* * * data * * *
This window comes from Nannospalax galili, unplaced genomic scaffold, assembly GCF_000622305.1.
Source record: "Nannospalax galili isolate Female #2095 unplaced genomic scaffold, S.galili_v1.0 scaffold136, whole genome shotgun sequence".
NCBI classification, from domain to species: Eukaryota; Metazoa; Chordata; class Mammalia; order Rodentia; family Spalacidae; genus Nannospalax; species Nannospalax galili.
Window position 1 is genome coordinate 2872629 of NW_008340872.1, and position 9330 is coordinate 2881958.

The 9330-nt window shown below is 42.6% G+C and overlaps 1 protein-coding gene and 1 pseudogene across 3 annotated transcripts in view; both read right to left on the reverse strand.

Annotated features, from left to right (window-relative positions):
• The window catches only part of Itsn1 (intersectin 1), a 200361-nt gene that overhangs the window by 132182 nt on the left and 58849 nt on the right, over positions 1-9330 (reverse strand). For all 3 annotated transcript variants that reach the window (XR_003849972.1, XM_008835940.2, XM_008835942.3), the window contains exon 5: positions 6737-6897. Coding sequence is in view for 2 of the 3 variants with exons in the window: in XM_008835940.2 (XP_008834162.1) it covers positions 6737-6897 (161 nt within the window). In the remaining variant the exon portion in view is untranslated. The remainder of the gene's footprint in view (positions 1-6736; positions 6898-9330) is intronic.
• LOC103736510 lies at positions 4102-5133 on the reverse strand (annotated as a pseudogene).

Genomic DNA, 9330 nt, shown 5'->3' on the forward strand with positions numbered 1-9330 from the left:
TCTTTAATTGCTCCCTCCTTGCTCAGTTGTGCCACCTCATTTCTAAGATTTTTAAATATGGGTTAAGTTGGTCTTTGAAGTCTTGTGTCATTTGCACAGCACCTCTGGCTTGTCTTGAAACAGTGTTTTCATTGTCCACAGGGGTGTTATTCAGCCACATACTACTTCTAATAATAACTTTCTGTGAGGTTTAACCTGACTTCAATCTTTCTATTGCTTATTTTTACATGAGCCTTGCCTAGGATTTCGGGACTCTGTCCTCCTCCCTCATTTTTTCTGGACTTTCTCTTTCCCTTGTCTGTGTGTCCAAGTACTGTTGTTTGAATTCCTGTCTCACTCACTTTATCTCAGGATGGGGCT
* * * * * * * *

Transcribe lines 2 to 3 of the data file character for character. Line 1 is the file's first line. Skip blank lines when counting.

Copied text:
Source record: "Nannospalax galili isolate Female #2095 unplaced genomic scaffold, S.galili_v1.0 scaffold136, whole genome shotgun sequence".
NCBI classification, from domain to species: Eukaryota; Metazoa; Chordata; class Mammalia; order Rodentia; family Spalacidae; genus Nannospalax; species Nannospalax galili.